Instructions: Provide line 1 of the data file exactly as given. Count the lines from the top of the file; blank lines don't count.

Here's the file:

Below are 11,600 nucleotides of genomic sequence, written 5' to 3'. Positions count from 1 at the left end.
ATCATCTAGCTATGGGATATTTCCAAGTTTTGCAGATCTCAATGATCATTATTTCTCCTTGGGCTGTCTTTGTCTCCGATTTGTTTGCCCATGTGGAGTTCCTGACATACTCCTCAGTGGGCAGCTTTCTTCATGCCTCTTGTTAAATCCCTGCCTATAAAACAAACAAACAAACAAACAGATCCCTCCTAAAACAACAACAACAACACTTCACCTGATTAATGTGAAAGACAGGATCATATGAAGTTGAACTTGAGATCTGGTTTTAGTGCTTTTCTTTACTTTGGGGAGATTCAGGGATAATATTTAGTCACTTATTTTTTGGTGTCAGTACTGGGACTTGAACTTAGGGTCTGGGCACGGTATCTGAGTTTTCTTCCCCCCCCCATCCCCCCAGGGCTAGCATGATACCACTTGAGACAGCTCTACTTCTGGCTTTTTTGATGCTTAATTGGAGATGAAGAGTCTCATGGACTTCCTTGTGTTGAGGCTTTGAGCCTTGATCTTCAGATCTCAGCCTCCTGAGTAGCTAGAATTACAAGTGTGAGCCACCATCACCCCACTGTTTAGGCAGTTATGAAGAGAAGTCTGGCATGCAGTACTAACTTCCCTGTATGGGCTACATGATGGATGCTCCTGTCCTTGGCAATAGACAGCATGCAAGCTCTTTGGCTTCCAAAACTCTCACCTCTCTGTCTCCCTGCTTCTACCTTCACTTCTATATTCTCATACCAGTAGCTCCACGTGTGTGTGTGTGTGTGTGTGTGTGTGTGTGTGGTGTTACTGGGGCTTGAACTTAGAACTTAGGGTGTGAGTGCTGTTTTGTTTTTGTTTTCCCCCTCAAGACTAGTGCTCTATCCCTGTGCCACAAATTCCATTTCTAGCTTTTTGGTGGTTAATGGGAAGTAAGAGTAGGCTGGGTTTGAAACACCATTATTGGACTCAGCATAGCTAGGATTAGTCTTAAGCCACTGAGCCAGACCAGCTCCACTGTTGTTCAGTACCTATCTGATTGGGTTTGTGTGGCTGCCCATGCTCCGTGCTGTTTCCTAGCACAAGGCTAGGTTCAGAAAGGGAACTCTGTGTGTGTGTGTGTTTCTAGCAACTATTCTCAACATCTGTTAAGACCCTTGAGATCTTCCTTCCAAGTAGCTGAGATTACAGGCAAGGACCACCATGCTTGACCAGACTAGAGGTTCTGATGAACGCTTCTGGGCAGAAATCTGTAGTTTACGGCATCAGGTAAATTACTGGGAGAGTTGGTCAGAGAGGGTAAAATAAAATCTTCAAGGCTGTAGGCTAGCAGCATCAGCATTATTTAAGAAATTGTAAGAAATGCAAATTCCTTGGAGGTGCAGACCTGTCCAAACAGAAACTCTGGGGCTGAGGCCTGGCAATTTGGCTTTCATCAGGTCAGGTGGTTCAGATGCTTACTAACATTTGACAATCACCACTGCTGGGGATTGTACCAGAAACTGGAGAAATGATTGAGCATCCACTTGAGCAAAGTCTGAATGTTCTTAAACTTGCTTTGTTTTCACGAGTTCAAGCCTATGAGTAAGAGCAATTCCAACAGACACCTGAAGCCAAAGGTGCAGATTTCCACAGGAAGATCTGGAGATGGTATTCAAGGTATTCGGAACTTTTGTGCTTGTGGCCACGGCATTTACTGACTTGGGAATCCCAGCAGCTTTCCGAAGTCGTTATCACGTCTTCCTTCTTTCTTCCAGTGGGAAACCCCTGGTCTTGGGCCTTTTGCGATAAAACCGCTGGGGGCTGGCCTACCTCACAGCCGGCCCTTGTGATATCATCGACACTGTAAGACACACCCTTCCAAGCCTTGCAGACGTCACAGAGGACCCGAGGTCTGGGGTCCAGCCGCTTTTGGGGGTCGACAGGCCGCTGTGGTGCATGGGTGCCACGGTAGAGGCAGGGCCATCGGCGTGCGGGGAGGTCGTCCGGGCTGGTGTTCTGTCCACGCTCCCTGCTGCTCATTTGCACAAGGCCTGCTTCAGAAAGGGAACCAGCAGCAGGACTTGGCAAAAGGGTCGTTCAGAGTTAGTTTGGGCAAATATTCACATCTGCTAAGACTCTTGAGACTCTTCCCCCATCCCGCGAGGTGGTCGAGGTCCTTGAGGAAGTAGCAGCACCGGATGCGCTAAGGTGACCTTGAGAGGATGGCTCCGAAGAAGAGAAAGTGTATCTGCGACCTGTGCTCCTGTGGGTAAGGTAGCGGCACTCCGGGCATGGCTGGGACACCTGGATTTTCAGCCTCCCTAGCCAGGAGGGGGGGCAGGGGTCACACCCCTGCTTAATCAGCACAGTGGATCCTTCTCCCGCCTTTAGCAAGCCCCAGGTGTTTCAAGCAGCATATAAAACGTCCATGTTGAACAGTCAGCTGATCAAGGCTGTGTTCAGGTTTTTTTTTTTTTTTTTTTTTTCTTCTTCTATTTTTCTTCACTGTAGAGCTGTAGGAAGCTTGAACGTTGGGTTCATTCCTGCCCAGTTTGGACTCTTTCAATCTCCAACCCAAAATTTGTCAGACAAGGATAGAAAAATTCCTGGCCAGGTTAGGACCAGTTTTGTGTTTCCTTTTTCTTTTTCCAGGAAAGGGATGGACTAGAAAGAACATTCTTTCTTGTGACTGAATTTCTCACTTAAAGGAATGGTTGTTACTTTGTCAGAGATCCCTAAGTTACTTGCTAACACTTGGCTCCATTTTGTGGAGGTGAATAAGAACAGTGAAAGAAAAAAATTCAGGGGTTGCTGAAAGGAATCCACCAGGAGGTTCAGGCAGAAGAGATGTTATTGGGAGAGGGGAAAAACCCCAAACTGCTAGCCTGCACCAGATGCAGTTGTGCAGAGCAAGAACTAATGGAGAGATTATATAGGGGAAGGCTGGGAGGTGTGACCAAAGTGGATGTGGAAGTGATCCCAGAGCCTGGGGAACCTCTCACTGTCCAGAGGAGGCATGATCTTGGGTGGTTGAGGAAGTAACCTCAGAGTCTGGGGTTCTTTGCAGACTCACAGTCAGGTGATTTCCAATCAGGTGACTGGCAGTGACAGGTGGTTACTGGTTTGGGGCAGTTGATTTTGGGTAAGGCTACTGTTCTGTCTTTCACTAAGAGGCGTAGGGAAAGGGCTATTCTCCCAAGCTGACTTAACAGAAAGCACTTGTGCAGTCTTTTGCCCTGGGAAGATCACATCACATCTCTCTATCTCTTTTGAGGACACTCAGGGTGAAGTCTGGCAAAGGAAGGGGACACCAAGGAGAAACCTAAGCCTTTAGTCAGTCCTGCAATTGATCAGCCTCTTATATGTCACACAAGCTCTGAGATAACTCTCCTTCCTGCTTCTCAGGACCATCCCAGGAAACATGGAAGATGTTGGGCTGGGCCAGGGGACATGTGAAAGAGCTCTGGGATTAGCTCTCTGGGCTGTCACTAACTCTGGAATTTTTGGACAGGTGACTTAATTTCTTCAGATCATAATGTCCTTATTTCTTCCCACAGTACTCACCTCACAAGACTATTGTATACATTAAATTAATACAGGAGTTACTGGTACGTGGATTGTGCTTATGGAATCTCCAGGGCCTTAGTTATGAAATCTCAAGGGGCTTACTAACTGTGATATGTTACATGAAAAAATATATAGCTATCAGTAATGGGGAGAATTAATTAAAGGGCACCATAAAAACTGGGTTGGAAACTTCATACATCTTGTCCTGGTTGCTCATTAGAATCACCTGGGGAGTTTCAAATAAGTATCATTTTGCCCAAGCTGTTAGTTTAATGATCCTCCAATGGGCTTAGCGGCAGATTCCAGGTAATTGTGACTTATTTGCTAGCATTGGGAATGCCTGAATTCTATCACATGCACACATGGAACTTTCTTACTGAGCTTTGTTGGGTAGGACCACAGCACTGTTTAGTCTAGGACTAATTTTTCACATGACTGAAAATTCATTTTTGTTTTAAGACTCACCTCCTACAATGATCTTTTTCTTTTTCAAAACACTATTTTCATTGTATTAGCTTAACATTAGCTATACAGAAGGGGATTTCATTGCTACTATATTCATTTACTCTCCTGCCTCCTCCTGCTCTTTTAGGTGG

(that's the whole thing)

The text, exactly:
Below are 11,600 nucleotides of genomic sequence, written 5' to 3'. Positions count from 1 at the left end.